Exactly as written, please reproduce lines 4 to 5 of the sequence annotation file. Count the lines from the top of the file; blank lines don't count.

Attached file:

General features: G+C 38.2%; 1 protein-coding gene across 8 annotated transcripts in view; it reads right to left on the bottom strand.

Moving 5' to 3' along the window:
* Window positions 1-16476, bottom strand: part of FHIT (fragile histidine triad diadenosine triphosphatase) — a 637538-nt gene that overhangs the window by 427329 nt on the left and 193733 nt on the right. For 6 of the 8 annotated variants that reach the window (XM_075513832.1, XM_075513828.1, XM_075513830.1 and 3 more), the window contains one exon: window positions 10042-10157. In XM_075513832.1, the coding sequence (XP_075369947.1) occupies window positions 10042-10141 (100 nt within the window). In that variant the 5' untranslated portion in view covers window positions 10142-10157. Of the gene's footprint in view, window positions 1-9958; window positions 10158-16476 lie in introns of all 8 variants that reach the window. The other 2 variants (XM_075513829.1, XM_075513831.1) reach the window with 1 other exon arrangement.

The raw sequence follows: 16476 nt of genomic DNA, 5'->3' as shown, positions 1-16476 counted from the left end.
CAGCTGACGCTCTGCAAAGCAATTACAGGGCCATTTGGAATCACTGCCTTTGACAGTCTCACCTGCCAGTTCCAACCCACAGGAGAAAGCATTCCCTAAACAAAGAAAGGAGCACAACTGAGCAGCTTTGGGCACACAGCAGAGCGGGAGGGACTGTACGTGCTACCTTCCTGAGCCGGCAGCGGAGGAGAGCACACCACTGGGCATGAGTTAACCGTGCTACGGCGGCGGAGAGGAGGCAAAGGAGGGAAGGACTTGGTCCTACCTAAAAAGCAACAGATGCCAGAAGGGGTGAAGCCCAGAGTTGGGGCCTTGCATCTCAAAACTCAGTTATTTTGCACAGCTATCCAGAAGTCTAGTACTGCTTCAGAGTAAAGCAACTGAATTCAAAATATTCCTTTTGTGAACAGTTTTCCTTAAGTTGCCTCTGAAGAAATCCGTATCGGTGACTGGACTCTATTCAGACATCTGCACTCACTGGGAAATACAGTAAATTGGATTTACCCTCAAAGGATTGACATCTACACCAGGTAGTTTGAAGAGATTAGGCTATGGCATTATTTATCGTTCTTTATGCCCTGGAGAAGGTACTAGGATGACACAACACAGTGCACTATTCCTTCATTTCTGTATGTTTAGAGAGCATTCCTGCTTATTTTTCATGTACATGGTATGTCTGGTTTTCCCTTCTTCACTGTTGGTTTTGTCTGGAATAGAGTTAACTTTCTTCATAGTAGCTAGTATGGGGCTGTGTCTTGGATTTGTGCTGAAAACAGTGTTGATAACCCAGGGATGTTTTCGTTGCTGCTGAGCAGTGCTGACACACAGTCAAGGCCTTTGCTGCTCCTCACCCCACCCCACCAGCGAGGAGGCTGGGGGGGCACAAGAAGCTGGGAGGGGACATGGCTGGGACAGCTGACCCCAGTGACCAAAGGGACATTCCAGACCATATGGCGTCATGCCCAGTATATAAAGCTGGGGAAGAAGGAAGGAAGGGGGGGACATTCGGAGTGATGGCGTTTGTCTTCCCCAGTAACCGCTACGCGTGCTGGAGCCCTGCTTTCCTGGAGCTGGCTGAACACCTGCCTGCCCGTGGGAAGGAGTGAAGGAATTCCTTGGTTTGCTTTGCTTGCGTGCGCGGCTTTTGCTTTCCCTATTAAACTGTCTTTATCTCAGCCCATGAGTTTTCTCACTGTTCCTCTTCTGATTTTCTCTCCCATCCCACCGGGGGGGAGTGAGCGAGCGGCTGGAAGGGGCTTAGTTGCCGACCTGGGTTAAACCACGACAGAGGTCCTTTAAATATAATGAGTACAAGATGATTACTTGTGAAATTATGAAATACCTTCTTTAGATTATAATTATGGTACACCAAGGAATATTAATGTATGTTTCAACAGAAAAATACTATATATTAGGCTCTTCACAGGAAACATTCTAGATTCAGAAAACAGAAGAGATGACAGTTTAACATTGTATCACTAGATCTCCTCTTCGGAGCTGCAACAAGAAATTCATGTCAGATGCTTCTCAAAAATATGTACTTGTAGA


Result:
The raw sequence follows: 16476 nt of genomic DNA, 5'->3' as shown, positions 1-16476 counted from the left end.
CAGCTGACGCTCTGCAAAGCAATTACAGGGCCATTTGGAATCACTGCCTTTGACAGTCTCACCTGCCAGTTCCAACCCACAGGAGAAAGCATTCCCTAAACAAAGAAAGGAGCACAACTGAGCAGCTTTGGGCACACAGCAGAGCGGGAGGGACTGTACGTGCTACCTTCCTGAGCCGGCAGCGGAGGAGAGCACACCACTGGGCATGAGTTAACCGTGCTACGGCGGCGGAGAGGAGGCAAAGGAGGGAAGGACTTGGTCCTACCTAAAAAGCAACAGATGCCAGAAGGGGTGAAGCCCAGAGTTGGGGCCTTGCATCTCAAAACTCAGTTATTTTGCACAGCTATCCAGAAGTCTAGTACTGCTTCAGAGTAAAGCAACTGAATTCAAAATATTCCTTTTGTGAACAGTTTTCCTTAAGTTGCCTCTGAAGAAATCCGTATCGGTGACTGGACTCTATTCAGACATCTGCACTCACTGGGAAATACAGTAAATTGGATTTACCCTCAAAGGATTGACATCTACACCAGGTAGTTTGAAGAGATTAGGCTATGGCATTATTTATCGTTCTTTATGCCCTGGAGAAGGTACTAGGATGACACAACACAGTGCACTATTCCTTCATTTCTGTATGTTTAGAGAGCATTCCTGCTTATTTTTCATGTACATGGTATGTCTGGTTTTCCCTTCTTCACTGTTGGTTTTGTCTGGAATAGAGTTAACTTTCTTCATAGTAGCTAGTATGGGGCTGTGTCTTGGATTTGTGCTGAAAACAGTGTTGATAACCCAGGGATGTTTTCGTTGCTGCTGAGCAGTGCTGACACACAGTCAAGGCCTTTGCTGCTCCTCACCCCACCCCACCAGCGAGGAGGCTGGGGGGGCACAAGAAGCTGGGAGGGGACATGGCTGGGACAGCTGACCCCAGTGACCAAAGGGACATTCCAGACCATATGGCGTCATGCCCAGTATATAAAGCTGGGGAAGAAGGAAGGAAGGGGGGGACATTCGGAGTGATGGCGTTTGTCTTCCCCAGTAACCGCTACGCGTGCTGGAGCCCTGCTTTCCTGGAGCTGGCTGAACACCTGCCTGCCCGTGGGAAGGAGTGAAGGAATTCCTTGGTTTGCTTTGCTTGCGTGCGCGGCTTTTGCTTTCCCTATTAAACTGTCTTTATCTCAGCCCATGAGTTTTCTCACTGTTCCTCTTCTGATTTTCTCTCCCATCCCACCGGGGGGGAGTGAGCGAGCGGCTGGAAGGGGCTTAGTTGCCGACCTGGGTTAAACCACGACAGAGGTCCTTTAAATATAATGAGTACAAGATGATTACTTGTGAAATTATGAAATACCTTCTTTAGATTATAATTATGGTACACCAAGGAATATTAATGTATGTTTCAACAGAAAAATACTATATATTAGGCTCTTCACAGGAAACATTCTAGATTCAGAAAACAGAAGAGATGACAGTTTAACATTGTATCACTAGATCTCCTCTTCGGAGCTGCAACAAGAAATTCATGTCAGATGCTTCTCAAAAATATGTACTTGTAGA